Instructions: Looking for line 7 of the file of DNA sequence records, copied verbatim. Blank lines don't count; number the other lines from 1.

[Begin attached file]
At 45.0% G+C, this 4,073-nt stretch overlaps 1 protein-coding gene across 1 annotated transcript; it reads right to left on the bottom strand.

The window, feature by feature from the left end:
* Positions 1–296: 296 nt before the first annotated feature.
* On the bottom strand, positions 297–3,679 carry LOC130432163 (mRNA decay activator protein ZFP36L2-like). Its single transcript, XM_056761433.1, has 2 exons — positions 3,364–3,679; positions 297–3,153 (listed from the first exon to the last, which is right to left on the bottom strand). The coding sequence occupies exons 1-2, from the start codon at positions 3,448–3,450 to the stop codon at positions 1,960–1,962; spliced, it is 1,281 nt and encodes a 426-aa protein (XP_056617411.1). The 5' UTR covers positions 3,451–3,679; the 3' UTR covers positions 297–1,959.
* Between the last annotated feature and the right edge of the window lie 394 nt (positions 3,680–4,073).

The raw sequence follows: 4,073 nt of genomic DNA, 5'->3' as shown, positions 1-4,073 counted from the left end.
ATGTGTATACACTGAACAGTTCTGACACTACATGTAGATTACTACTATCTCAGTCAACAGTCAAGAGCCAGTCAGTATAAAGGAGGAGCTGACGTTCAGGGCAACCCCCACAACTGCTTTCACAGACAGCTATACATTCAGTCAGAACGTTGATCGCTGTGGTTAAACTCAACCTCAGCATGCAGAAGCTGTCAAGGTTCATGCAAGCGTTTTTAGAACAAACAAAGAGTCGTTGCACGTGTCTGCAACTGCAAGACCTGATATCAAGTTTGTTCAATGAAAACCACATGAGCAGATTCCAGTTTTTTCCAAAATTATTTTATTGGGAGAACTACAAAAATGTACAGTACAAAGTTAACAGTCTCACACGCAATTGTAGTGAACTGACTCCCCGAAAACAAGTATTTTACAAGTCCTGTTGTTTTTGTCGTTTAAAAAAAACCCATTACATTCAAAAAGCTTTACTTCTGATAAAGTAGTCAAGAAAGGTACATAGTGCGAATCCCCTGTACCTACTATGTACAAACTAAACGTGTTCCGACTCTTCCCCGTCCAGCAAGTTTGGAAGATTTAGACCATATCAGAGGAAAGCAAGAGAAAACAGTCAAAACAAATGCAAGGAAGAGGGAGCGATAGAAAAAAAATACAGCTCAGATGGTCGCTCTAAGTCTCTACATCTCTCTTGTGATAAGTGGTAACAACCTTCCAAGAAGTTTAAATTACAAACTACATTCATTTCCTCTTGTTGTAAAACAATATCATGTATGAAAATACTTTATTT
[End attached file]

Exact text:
ATGTGTATACACTGAACAGTTCTGACACTACATGTAGATTACTACTATCTCAGTCAACAGTCAAGAGCCAGTCAGTATAAAGGAGGAGCTGACGTTCAGGGCAACCCCCACAACTGCTTTCACAGACAGCTATACATTCAGTCAGAACGTTGATCGCTGTGGTTAAACTCAACCTCAGCATGCAGAAGCTGTCAAGGTTCATGCAAGCGTTTTTAGAACAAACAAAGAGTCGTTGCACGTGTCTGCAACTGCAAGACCTGATATCAAGTTTGTTCAATGAAAACCACATGAGCAGATTCCAGTTTTTTCCAAAATTATTTTATTGGGAGAACTACAAAAATGTACAGTACAAAGTTAACAGTCTCACACGCAATTGTAGTGAACTGACTCCCCGAAAACAAGTATTTTACAAGTCCTGTTGTTTTTGTCGTTTAAAAAAAACCCATTACATTCAAAAAGCTTTACTTCTGATAAAGTAGTCAAGAAAGGTACATAGTGCGAATCCCCTGTACCTACTATGTACAAACTAAACGTGTTCCGACTCTTCCCCGTCCAGCAAGTTTGGAAGATTTAGACCATATCAGAGGAAAGCAAGAGAAAACAGTCAAAACAAATGCAAGGAAGAGGGAGCGATAGAAAAAAAATACAGCTCAGATGGTCGCTCTAAGTCTCTACATCTCTCTTGTGATAAGTGGTAACAACCTTCCAAGAAGTTTAAATTACAAACTACATTCATTTCCTCTTGTTGTAAAACAATATCATGTATGAAAATACTTTATTT